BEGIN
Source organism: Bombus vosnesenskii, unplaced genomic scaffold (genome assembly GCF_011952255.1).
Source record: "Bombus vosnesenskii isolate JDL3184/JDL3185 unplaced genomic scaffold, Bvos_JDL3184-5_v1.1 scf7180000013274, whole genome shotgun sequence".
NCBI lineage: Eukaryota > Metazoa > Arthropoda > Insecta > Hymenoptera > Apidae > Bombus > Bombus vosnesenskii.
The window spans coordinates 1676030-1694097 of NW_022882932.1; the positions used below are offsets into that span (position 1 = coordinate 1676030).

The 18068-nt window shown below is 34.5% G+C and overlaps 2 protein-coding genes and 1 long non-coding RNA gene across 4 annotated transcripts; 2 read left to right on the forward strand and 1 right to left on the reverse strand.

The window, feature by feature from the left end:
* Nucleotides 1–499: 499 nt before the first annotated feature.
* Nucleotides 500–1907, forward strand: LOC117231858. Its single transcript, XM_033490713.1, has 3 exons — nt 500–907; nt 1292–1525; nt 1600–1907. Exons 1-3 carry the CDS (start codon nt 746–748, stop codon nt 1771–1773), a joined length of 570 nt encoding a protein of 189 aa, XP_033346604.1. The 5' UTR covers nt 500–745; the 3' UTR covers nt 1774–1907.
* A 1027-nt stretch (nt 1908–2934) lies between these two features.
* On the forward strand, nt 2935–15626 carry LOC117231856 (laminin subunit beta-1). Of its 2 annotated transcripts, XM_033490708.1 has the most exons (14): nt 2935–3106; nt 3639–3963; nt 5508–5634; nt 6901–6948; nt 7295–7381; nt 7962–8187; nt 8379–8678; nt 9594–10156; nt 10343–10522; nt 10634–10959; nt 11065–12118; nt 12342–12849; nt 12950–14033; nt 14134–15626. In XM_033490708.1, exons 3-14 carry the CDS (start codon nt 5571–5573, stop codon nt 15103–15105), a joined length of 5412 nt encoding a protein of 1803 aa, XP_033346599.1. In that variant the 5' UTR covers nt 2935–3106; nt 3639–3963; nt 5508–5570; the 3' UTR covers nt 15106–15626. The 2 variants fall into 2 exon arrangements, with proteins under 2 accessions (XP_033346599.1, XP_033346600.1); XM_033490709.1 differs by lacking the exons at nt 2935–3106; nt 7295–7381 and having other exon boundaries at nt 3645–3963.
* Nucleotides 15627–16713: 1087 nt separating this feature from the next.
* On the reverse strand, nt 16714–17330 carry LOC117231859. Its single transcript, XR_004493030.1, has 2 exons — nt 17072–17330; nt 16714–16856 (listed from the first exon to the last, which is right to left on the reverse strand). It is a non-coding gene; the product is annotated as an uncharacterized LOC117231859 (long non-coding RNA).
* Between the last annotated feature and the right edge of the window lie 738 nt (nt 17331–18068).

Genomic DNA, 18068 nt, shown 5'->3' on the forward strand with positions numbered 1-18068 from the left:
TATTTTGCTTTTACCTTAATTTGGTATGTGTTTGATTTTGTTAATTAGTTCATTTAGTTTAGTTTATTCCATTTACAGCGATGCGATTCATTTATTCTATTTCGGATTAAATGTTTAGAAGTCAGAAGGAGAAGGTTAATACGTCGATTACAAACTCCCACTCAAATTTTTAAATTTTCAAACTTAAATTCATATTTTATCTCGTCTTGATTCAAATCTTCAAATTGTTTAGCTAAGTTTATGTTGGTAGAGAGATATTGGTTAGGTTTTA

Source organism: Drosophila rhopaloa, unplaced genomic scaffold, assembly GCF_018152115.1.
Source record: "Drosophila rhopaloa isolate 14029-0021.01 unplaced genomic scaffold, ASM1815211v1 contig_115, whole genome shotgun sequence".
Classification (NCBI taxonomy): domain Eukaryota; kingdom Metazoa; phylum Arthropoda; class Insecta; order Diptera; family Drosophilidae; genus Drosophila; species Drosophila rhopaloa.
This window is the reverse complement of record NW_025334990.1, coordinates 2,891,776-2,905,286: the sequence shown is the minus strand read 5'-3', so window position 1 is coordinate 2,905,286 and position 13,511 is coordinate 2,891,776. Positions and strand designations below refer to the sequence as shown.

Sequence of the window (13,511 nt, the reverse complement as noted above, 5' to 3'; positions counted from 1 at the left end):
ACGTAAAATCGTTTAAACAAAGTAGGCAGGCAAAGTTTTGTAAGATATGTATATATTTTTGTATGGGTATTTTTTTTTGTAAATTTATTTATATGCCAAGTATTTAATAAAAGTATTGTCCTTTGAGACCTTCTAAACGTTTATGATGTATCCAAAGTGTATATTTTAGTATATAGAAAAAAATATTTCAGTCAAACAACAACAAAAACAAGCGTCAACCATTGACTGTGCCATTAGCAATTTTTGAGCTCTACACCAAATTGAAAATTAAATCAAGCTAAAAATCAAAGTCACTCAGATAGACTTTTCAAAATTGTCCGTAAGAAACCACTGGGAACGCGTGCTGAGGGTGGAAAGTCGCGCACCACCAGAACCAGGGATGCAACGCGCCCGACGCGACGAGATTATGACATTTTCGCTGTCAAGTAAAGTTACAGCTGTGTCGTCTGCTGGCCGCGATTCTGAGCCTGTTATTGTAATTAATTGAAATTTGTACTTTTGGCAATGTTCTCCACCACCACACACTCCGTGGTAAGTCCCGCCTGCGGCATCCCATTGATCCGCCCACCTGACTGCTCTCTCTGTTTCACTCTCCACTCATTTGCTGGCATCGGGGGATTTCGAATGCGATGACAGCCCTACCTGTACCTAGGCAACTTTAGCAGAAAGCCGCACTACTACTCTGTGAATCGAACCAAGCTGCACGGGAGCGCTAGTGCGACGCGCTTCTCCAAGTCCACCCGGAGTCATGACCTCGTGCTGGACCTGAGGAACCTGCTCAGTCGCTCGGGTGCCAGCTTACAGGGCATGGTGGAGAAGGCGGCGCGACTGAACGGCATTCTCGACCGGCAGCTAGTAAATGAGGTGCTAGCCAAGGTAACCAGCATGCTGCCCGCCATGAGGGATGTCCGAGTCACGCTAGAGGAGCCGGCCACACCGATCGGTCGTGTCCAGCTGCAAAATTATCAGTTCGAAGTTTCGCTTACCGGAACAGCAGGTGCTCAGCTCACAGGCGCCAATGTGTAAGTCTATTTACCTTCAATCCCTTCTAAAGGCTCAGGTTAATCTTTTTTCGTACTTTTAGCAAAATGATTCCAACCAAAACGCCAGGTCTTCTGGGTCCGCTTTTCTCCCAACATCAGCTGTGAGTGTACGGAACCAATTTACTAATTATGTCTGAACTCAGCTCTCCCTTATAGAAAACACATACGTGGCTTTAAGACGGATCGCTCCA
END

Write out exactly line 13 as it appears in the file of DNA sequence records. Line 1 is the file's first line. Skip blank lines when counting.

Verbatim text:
* Between the last annotated feature and the right edge of the window lie 738 nt (nt 17331–18068).